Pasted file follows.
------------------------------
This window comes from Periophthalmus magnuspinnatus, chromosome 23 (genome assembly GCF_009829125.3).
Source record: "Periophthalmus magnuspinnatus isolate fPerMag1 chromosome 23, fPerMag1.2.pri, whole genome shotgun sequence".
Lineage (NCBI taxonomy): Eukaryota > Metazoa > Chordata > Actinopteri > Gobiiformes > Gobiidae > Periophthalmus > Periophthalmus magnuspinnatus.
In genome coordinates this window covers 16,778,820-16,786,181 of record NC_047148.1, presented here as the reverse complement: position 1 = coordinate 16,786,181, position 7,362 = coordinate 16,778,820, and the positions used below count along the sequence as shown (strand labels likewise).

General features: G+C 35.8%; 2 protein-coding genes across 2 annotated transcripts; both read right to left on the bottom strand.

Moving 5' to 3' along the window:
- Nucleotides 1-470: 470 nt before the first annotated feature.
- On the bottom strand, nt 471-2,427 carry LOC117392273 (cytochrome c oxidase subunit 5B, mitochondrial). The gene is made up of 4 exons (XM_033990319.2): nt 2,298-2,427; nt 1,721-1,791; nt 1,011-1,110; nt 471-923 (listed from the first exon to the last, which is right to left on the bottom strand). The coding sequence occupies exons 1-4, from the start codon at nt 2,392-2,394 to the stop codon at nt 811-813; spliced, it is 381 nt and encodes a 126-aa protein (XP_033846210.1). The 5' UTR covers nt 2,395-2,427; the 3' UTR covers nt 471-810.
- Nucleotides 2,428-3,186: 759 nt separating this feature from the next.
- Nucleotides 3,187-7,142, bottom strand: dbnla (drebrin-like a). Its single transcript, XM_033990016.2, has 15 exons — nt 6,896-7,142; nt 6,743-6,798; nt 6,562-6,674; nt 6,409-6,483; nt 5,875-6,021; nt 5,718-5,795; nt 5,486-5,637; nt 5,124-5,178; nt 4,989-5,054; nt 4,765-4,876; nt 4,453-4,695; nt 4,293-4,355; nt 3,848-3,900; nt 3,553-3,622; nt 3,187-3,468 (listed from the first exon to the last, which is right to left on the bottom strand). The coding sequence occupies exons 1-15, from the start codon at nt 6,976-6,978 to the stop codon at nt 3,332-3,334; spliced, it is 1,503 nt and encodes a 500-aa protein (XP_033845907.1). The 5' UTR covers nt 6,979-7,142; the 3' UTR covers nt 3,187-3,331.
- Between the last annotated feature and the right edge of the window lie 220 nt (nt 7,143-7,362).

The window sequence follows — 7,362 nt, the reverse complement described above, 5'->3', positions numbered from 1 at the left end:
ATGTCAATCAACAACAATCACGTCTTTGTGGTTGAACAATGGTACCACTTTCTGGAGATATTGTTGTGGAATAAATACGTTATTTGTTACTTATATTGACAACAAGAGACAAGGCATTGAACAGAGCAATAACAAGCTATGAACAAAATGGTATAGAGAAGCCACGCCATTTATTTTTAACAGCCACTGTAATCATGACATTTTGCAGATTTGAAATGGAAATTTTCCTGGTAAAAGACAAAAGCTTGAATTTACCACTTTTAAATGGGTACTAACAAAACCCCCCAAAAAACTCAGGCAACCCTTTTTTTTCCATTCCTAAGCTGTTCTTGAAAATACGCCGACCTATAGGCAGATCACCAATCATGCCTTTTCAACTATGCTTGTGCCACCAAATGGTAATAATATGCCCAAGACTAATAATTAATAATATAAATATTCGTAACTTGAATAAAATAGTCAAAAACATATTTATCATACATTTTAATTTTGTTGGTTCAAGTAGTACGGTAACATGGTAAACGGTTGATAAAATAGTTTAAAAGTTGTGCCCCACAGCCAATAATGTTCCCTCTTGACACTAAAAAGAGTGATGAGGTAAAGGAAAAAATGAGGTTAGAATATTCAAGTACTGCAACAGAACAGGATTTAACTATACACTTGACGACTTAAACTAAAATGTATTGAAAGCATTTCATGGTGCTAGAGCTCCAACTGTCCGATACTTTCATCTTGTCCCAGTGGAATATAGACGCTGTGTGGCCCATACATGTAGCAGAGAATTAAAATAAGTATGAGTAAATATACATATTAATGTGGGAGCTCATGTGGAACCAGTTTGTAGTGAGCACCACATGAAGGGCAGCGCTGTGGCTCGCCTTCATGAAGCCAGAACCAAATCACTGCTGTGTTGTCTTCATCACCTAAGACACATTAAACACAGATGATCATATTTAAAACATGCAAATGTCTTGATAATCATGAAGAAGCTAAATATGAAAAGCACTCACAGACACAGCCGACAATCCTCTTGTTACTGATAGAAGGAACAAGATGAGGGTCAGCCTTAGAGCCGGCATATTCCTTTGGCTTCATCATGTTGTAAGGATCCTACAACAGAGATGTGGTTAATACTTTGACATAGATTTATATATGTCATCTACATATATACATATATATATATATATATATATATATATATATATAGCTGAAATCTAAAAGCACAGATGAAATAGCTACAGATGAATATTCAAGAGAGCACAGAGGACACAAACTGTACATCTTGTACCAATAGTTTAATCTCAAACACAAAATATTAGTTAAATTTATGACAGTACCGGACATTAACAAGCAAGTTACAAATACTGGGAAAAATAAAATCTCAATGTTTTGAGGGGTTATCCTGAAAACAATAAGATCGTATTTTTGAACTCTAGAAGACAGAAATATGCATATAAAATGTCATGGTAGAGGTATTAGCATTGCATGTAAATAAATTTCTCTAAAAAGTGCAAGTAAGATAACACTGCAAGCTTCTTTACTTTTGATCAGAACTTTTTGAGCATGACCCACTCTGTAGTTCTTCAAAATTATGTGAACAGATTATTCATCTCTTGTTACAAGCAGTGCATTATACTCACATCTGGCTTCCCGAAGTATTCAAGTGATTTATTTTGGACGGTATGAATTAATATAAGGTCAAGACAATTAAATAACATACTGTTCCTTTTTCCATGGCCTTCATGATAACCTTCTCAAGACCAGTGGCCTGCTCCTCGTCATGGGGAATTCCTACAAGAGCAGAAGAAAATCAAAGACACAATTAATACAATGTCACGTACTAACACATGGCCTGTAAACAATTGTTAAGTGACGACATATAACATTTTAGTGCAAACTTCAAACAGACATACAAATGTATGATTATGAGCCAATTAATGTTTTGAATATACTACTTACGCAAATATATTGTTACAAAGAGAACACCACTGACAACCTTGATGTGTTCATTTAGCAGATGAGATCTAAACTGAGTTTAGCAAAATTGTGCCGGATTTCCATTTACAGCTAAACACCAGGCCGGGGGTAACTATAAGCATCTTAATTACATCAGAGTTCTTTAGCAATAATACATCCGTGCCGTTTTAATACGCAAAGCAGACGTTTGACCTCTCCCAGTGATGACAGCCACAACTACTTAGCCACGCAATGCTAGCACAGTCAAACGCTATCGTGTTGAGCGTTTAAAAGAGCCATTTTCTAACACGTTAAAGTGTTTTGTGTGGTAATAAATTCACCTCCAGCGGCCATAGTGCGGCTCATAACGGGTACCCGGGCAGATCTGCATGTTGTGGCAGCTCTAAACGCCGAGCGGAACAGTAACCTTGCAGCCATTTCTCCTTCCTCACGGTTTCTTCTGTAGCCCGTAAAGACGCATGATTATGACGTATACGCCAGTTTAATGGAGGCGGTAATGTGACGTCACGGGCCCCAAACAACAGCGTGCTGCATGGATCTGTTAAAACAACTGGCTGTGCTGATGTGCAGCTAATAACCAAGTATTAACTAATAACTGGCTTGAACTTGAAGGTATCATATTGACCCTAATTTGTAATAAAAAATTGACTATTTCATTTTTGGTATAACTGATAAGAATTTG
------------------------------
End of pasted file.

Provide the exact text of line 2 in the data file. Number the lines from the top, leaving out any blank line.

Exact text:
Source record: "Periophthalmus magnuspinnatus isolate fPerMag1 chromosome 23, fPerMag1.2.pri, whole genome shotgun sequence".